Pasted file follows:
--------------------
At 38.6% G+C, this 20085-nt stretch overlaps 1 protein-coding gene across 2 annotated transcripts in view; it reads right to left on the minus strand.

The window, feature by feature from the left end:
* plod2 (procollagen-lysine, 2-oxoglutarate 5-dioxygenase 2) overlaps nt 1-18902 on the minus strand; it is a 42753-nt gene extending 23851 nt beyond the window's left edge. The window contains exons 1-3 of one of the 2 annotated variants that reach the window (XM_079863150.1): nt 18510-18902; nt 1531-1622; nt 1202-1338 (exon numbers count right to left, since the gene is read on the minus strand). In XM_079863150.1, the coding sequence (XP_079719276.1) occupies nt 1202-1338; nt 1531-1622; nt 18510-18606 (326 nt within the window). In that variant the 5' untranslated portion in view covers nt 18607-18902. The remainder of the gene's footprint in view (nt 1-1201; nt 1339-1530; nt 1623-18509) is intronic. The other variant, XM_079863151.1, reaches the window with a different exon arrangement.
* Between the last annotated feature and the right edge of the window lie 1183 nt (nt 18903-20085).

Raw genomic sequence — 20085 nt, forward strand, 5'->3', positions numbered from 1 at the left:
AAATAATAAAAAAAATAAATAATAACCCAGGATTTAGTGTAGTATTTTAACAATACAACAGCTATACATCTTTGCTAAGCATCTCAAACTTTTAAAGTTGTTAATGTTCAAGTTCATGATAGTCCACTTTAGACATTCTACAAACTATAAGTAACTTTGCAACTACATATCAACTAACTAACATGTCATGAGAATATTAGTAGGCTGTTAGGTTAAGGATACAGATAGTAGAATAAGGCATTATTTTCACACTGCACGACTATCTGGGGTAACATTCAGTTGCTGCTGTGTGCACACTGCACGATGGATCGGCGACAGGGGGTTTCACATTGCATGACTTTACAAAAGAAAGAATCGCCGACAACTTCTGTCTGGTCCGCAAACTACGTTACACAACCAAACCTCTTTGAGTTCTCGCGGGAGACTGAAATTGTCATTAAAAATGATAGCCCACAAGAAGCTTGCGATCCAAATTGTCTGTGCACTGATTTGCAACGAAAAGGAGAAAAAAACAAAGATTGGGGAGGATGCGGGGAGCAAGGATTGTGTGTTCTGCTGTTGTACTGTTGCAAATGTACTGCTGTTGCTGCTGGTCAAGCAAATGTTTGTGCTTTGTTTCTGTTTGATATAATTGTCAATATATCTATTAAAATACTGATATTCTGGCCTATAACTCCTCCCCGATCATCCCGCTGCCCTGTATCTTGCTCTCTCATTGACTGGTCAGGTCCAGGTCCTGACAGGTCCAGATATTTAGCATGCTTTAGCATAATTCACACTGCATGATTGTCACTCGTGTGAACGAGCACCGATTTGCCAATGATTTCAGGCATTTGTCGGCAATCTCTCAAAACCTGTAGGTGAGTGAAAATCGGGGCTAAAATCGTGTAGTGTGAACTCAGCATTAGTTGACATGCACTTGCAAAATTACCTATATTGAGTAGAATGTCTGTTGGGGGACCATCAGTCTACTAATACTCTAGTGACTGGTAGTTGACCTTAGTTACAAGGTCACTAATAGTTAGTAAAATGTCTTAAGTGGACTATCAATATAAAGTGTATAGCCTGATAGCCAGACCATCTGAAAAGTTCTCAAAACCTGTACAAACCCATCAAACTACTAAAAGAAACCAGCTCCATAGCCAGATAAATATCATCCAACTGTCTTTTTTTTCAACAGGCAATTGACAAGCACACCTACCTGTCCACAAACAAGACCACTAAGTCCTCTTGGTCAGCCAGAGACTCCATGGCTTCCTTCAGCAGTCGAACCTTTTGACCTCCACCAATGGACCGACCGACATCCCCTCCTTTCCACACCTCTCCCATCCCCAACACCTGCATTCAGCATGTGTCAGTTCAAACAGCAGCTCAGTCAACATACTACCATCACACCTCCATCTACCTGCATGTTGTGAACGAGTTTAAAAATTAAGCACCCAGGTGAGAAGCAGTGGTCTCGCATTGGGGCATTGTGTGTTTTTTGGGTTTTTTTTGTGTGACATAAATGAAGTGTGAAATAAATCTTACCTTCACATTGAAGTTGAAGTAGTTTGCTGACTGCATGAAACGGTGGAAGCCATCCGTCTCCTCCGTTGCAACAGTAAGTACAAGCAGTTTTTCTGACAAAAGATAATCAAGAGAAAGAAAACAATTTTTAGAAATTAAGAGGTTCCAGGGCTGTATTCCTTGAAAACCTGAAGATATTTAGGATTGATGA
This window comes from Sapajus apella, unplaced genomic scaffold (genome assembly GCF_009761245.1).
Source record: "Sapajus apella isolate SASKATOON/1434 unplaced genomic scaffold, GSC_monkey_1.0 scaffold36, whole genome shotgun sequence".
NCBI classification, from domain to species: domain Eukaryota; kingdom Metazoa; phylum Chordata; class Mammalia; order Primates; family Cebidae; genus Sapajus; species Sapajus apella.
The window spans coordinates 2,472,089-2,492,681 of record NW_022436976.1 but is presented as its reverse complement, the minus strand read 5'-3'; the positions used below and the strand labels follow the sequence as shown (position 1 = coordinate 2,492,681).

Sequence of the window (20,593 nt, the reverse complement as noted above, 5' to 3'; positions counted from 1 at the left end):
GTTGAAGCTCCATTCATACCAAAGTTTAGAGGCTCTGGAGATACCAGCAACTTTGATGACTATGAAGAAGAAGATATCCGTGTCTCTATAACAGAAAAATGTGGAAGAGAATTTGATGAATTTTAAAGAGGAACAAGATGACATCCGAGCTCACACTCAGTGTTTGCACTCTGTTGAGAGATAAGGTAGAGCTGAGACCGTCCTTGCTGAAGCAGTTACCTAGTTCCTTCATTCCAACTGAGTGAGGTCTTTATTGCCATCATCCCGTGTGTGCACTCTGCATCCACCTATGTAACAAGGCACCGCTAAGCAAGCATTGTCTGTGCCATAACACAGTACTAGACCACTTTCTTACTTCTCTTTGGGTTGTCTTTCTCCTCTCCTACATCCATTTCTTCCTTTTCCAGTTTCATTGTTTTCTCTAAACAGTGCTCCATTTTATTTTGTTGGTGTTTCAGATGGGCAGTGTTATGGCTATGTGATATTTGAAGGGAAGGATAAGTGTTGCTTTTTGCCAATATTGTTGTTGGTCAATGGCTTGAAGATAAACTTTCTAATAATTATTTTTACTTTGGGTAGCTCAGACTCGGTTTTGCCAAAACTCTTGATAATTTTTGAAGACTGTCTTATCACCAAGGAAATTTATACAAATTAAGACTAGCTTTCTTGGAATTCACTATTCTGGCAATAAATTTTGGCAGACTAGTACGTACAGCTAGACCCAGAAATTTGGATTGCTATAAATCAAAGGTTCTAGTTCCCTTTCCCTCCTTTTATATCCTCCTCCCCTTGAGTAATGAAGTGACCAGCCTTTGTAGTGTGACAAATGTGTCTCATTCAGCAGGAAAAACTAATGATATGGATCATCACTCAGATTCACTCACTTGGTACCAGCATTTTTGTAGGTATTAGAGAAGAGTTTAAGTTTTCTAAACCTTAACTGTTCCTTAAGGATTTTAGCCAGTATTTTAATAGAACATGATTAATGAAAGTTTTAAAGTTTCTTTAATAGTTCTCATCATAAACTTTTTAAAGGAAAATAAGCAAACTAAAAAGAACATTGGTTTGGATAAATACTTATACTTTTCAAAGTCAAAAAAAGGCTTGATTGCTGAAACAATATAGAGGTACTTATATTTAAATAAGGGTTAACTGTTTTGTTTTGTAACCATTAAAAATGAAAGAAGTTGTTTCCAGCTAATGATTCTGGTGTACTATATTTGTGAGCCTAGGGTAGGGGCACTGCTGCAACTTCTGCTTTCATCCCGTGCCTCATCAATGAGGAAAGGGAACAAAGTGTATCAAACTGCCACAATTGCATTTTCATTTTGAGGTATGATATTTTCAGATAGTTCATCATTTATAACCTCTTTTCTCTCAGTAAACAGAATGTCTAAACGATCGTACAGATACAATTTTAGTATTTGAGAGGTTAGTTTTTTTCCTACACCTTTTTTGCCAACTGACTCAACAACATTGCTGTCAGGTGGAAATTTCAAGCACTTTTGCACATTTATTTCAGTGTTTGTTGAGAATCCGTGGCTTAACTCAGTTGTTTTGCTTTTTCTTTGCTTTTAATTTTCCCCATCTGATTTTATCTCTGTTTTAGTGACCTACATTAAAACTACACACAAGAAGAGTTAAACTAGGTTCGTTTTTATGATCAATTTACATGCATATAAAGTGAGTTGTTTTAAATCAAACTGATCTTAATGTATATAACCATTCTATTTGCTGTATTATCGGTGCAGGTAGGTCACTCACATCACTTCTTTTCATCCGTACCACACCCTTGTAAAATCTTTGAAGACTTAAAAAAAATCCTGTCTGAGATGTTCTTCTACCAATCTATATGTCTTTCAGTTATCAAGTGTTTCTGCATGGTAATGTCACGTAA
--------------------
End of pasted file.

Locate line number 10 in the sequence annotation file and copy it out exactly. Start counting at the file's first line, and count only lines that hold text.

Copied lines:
The window spans coordinates 2,472,089-2,492,681 of record NW_022436976.1 but is presented as its reverse complement, the minus strand read 5'-3'; the positions used below and the strand labels follow the sequence as shown (position 1 = coordinate 2,492,681).